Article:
The ambient noise of a seismic station is the sum of acoustic signals in the background environment, The noise level is influenced not only by the site's proximity to human activity and infrastructure, but also by its geology, temperature, pressure stability and even its distance from the sea. Since CHNet uses very sensitive instruments intended to measure background noise as opposed to sensor noise, it is important to minimise ambient noise to enable the detectability of even weak seismic signals. The site selections for the SDSNet must be particularly meticulous, since the aim is to minimise ambient noise across the frequencies of interest, ranging from 100Hz to 1,000s. However, there has to be a trade-off between guaranteeing low ambient noise and ensuring that historical 'legacy' sites remain occupied. Many SDSNet sites were selected decades ago when sensor capability was very different and there was far less nearby infrastructure. Although some of these sites may now be considered noisy, they are important to maintain for the purposes of comparing records from events at the same site, even occurring decades apart, because recordings from the same site can help to identify recurrent events and better understand seismicity patterns. Another important consideration when selecting a site for a seismic station is ensuring adequate security and reliable power and communications. Sometimes sites with high ambient noise are chosen because it is important to measure earthquakes at a particular location: for example, we need to have sensors near Basel, even if the noise level there is high. In a bid to guarantee low noise levels over long periods (this is a key requirement for broadband sensors), tilt, temperature and pressure variations need to be kept extremely low, and the stations should be set up on solid rock.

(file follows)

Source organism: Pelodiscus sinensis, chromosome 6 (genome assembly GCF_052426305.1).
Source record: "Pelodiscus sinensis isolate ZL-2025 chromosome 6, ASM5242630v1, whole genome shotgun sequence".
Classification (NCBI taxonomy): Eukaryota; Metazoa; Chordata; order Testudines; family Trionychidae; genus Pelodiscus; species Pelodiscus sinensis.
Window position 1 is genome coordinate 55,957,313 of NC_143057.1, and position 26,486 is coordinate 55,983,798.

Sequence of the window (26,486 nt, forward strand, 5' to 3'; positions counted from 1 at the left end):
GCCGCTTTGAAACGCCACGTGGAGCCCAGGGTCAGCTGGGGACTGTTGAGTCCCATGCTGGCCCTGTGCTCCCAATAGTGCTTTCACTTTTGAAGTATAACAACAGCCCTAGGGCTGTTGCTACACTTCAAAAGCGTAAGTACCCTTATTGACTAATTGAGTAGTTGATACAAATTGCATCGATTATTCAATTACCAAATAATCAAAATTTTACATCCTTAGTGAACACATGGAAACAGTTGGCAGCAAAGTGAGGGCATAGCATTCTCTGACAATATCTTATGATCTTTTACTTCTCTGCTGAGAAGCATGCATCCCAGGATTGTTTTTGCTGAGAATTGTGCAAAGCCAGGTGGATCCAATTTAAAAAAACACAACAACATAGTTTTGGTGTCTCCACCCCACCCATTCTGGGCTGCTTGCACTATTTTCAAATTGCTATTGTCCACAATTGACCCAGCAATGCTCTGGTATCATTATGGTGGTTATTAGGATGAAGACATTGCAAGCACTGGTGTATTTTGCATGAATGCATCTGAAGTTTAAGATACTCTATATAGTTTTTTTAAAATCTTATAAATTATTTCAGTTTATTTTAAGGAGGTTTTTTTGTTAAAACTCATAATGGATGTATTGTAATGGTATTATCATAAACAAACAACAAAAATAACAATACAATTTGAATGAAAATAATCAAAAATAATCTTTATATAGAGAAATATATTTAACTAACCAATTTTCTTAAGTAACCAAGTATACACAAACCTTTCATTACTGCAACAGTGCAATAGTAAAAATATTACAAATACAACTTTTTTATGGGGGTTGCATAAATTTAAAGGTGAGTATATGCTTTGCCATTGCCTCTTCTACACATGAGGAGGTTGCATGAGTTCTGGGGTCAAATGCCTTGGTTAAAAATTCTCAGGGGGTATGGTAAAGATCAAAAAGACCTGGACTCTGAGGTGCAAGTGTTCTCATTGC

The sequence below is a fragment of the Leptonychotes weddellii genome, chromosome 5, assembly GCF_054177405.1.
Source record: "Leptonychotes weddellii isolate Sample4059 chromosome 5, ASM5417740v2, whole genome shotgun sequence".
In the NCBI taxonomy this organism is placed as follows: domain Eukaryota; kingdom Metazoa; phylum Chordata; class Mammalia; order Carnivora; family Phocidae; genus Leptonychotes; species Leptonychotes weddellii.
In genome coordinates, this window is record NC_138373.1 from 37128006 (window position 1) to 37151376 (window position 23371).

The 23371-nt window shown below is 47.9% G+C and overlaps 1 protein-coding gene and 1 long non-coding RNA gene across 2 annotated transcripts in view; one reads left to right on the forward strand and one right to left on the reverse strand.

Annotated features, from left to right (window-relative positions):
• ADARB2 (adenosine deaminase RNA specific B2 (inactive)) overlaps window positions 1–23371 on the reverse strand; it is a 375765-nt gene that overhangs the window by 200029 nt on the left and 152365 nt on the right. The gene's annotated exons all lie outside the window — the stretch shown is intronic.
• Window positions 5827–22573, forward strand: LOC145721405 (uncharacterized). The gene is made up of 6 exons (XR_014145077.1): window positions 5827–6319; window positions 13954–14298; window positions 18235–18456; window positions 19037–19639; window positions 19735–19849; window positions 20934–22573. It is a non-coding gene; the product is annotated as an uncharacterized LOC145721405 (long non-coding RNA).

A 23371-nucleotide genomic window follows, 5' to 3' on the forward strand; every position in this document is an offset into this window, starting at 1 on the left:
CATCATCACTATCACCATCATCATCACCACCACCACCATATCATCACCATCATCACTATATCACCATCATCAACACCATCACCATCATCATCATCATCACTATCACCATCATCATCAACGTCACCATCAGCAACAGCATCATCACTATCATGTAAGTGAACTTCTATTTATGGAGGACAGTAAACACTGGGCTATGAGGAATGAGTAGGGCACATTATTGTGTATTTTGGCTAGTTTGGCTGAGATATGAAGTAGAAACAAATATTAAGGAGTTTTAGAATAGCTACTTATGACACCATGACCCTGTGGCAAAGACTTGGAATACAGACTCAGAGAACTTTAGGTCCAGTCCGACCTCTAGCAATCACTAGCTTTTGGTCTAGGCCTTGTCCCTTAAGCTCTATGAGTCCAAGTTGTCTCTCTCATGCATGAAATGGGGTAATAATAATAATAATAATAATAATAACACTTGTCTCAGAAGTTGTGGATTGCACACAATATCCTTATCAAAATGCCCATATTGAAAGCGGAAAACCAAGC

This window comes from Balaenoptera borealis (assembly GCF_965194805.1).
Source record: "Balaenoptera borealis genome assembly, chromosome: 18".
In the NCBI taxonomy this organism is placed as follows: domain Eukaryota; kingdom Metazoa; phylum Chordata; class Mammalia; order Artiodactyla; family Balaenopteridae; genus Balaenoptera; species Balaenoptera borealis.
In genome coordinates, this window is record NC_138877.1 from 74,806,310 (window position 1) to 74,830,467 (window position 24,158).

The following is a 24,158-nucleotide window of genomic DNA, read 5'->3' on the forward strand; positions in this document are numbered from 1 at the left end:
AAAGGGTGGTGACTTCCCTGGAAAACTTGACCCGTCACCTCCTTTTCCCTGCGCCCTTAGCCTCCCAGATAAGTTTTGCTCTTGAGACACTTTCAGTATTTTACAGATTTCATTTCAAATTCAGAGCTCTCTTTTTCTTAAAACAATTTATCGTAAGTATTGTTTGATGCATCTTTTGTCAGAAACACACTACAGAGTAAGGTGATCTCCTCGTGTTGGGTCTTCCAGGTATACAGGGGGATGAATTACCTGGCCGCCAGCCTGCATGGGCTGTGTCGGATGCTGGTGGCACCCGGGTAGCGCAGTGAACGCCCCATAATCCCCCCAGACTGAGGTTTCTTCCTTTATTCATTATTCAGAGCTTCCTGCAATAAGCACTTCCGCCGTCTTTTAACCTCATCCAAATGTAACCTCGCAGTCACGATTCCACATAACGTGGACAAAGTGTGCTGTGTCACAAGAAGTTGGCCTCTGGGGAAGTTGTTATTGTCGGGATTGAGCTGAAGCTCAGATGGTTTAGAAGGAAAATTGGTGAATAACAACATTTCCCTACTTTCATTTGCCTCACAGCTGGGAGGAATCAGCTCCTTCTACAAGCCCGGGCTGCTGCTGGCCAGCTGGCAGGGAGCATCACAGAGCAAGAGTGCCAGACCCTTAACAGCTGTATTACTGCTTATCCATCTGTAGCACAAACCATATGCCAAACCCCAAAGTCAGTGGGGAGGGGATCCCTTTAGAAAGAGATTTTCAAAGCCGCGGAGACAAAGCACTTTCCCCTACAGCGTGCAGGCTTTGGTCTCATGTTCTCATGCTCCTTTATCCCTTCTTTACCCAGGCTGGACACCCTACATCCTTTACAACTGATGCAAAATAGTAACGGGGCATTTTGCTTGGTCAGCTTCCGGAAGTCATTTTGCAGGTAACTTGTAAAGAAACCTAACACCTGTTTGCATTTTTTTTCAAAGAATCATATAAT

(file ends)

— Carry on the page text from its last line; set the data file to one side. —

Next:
Many SDSNet stations are located in former military bunkers and near dams, where excellent infrastructure already exists, levels of security and environmental protection are high and 'cultural noise' is often low. Natural caves and man-made tunnels also constitute high-quality sites. In the Alpine foreland, solid rock can be difficult to find, so sensors are placed in 100 to 150m-deep boreholes or in shallow concrete vaults.
SSMNet stations are often sited near old city centres or close to critical infrastructure like hospitals or schools. These sensors are placed outside buildings in shallow concrete vaults.
For any potential new stations, seismic noise measurements are taken continuously over a period of at least two weeks and the sites are only approved if the noise conditions there are deemed acceptable. Higher noise levels are expected in the Alpine foreland, where thick layers of sedimentary deposits and anthropogenic and/or cultural noise cannot be avoided.
The network's daily performance in terms of noise spectra for all continuously monitored SDSNet and SSMNet stations is updated every day and published on the PQLX webpages. More information on the local conditions at each CHNet site can be found in the Site Characterization Database for Seismic Stations in Switzerland.